Julie: Okay, and then—

Dr. Mignot: Because you’re right, if we somehow are able to really understand this process completely, you know, we might even be able to see which one are highly at risk because for example there may be some people who already have the cells, that are ready to be activated by the virus and could be then killing hypocretin neurons. Maybe these people is only one percent out of 10, of narcoleptics. And then those it might be really worth it to prevent it. So if we could discover the exact cells in the blood that are dangerous, we might be able to find a way to avoid them to be ever activated. So— you know, this is the fun and also the frustration of research. You know, we— it’s a little bit like you are trying to narrow down and narrow down, narrow down until you really get to the final answer and I think we still have to learn about the immunology to be able to really predict who is going to develop narcolepsy. But it might be possible that one day we will be able to take a blood sample and say, oh, this person is really at very high risk because they already have the cells that are dangerous, and those maybe, we could use a vaccine to prevent it. 

Julie: I just think it’s so fascinating, Dr. Mignot and I had a phone call a few weeks ago that sparked my idea to do this, because Dr. Mignot actually recommended a book to me about five years ago, I think when we were in Australia.

Dr. Mignot: Ah-ha!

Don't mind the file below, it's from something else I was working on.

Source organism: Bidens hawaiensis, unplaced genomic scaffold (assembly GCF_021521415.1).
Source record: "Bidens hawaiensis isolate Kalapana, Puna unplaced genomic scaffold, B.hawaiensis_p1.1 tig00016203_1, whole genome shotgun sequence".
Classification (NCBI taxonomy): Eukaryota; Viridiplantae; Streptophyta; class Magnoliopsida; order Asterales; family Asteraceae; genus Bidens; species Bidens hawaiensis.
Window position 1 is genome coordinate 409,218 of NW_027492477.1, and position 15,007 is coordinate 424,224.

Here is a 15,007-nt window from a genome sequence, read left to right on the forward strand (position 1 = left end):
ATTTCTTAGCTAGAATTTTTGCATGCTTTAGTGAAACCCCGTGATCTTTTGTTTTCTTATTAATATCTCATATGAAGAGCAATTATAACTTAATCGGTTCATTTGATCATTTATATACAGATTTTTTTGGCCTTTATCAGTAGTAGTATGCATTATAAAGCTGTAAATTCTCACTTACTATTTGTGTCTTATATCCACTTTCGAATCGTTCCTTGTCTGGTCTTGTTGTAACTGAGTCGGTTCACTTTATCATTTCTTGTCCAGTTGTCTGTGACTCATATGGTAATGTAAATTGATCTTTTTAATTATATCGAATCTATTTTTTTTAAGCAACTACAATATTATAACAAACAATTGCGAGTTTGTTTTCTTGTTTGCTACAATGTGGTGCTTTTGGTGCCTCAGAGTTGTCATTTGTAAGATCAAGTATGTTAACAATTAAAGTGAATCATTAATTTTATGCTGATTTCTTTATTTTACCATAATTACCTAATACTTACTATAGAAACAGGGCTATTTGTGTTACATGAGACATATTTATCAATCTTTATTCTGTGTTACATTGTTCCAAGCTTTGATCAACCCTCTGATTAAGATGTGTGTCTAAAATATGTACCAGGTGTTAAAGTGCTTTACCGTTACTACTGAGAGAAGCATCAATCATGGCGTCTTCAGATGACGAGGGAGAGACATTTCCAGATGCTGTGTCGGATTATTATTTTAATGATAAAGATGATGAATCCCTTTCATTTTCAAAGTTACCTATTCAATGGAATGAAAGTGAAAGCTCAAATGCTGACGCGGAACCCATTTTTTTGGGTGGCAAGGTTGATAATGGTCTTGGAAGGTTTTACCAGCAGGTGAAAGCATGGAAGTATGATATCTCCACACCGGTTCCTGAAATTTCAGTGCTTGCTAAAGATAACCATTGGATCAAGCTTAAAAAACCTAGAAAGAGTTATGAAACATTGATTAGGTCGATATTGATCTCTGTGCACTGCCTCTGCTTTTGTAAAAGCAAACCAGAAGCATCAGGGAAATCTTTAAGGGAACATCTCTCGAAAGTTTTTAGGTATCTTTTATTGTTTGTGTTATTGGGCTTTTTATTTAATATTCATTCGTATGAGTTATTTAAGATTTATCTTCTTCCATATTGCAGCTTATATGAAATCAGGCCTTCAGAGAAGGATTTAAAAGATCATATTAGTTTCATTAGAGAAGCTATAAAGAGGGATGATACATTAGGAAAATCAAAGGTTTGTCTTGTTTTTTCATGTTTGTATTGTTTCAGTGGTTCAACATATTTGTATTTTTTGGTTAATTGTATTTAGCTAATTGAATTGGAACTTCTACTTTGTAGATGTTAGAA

Julie: Called “The Great Influenza“. And so I had read that five years ago, not realizing, you know, of course, how it would be so— 

Dr. Mignot: Relevant.

Julie: (laughs) Yeah. But I remembered this specific chapter and I went back and looked at it again, how after the 1918 flu, it took a while, too— it wasn’t always immediate, but there was um, Parkinson’s like symptoms— and there was even an interesting form of schizophrenia, that some people developed. And so this kind of this idea, I think our society hasn’t quite caught up to understanding how flus and influenzas and— that immune systems’ interaction with the brain and neuroscience.

Dr. Mignot: I think you’re absolutely right. I want to say one thing about that is— what is the most complicated organ in the body, is the brain, right? I mean we know it’s super complicated. Actually the immune system is as complicated. Because every minute, you know we have, I mean— if you ever take a petri dish and of course you spit on it— I don’t advise you to do it, but a lot of things will grow, pretty disgusting. You know, streptococcus and more, you know, it’s beautiful. But even if you take like the surface of your skin, we have five more— you have heard that your microbiome— we have far more bacteria than we have human cells. So it’s an enormous amount of bacterias and viruses that are always in constant synergy with you. And of course, its— I’m sorry to say, but— I still believe in natural selection. (laughs) It’s kind of natural selection in action. Every second. So the day you are dead, I mean I’m sorry but you just start to rot from the inside because the bacterias just— are not enough kept, you know, by the immune system. So we are constantly fighting, even our own bacteria that are friends of ours. We still tell them, you know, just don’t go too much, you know. So the immune system is more kind of a general equilibrium, and sometime we get this completely new— new flu, or new bacterias. But it’s incredibly complex, it’s really our whole interaction with the outside. And I think it’s estimated that there is about 10% of all the genes in the body that have a role in the immune system. It’s absolutely huge.